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Fredericksburg Academy students get to direct photography from the International Space Station
Science teacher Dara Dawson works with Michael Fried (left) and Wyatt Henke to request a photo from the ISS.
laura L. hutchinson/THE FREE LANCE-STAR
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Date published: 5/1/2010
Science students at Fredericksburg Academy spent last week taking pictures.
They weren't using their own cameras. They were sending instructions to a Kodak DCS 760 electronic still camera aboard the International Space Station.
Students send coordinates. The resulting photo shows the spot they chose, and everything within a 25-mile radius.
Rory Dunn was trying to get a photo of the Mount Arenal volcano in Costa Rica. He was among a group of FA's Global Explorers who spent spring break in the Central American country.
"We drove by it while we were there," Rory said. "I think it's really cool that we can basically choose any spot in the world that they orbit over and get a bird's-eye view. It's not something you normally see."
Science teacher Dara Dawson submitted an application to the EarthKAM (Earth Knowledge Acquired by Middle school students) program, started by America's first woman in space, Sally Ride. So last week, students tracked the ISS orbit and sent coordinates via computer to tell the camera where to shoot up to 150 different photographs.
Jennifer Stanitski was searching over Madagascar. She found the process of choosing a spot interesting.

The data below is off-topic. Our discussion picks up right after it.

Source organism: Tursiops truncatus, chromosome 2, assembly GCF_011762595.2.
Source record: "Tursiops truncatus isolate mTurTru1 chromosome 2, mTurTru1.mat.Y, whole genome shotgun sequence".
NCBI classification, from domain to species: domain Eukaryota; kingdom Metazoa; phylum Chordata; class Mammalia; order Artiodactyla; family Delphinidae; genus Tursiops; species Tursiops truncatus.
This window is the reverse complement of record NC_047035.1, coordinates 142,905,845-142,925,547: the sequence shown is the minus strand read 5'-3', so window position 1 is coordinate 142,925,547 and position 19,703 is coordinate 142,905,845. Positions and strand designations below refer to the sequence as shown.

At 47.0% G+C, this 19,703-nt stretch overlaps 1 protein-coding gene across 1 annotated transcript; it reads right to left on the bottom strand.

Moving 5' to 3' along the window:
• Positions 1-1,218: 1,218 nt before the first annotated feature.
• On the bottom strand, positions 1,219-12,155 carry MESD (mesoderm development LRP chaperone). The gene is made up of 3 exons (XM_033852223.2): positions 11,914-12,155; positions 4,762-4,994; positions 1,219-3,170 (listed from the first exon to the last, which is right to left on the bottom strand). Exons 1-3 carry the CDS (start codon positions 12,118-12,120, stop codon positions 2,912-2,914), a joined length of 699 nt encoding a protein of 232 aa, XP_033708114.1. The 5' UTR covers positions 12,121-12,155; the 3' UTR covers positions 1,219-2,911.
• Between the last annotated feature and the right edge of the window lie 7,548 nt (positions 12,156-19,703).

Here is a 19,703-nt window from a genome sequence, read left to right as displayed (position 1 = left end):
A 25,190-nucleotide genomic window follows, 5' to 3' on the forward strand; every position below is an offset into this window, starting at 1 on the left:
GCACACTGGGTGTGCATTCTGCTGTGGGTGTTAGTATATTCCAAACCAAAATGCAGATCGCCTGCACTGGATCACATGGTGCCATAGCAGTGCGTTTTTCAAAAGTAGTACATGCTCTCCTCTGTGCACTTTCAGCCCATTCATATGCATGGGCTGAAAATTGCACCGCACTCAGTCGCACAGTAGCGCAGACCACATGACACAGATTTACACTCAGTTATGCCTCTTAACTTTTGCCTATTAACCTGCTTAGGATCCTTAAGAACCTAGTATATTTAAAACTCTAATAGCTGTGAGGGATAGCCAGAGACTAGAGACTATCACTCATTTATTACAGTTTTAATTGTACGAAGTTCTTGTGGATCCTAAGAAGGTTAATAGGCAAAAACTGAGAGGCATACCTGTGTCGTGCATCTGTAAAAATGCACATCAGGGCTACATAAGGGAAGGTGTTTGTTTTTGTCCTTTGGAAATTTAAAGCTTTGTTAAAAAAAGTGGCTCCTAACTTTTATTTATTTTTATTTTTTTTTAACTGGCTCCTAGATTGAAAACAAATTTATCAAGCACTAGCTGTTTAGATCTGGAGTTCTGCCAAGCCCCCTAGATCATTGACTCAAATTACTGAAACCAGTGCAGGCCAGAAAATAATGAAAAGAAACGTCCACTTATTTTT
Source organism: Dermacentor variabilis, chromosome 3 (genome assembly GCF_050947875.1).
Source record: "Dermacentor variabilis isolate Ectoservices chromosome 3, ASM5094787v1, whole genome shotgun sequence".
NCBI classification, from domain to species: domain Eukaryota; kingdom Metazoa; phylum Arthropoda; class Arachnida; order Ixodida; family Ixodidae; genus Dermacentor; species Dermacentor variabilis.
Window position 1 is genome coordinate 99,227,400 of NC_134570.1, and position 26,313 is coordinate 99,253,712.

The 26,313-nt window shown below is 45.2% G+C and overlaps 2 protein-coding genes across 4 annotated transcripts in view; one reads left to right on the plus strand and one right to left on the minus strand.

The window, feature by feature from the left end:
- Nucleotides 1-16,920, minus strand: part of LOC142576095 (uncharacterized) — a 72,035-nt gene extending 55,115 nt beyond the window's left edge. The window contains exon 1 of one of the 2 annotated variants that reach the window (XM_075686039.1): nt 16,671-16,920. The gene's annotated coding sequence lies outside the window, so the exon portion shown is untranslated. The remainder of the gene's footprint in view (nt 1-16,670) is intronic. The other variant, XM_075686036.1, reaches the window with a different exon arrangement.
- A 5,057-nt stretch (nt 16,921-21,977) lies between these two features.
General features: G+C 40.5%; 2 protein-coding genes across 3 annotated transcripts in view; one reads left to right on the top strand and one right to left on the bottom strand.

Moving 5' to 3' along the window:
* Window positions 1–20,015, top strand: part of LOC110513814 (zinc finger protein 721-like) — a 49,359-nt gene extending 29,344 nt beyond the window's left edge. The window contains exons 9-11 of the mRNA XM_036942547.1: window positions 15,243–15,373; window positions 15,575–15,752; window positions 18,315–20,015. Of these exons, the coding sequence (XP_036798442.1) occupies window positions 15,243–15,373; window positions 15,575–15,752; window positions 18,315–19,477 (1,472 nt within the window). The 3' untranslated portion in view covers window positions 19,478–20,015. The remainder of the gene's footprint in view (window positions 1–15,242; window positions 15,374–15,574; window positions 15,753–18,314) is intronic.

"Science is all about details," she said. "Normally taking a picture is simple. This way, you have to have the coordinates and the timing all right. A lot of things could go wrong."
And, in fact, one did. Early in the week, there was a problem aboard the ISS and the camera was 2 degrees off. So a photo Dawson requested of snow-capped mountains in the Andes wound up being of the ocean instead.
"It was pretty, but it wasn't what I wanted," she said.
The only restriction is that EarthKAM can't shoot in the darkness because it uses available light, and only half of each 90-minute orbit is on the Earth's sunlit side. So students were limited primarily to images of Earth's Southern Hemisphere last week.
"We really hoped we would have a flyover of the gulf so we could see the oil spill, but the ISS wasn't going to be over it during daylight," Dawson said of the spill from the offshore drilling rig explosion in the Gulf of Mexico earlier this month.
Wyatt Henke got the shot he wanted--of the area around Honolulu International Airport in Hawaii.
Some of the images the students selected can be seen online at: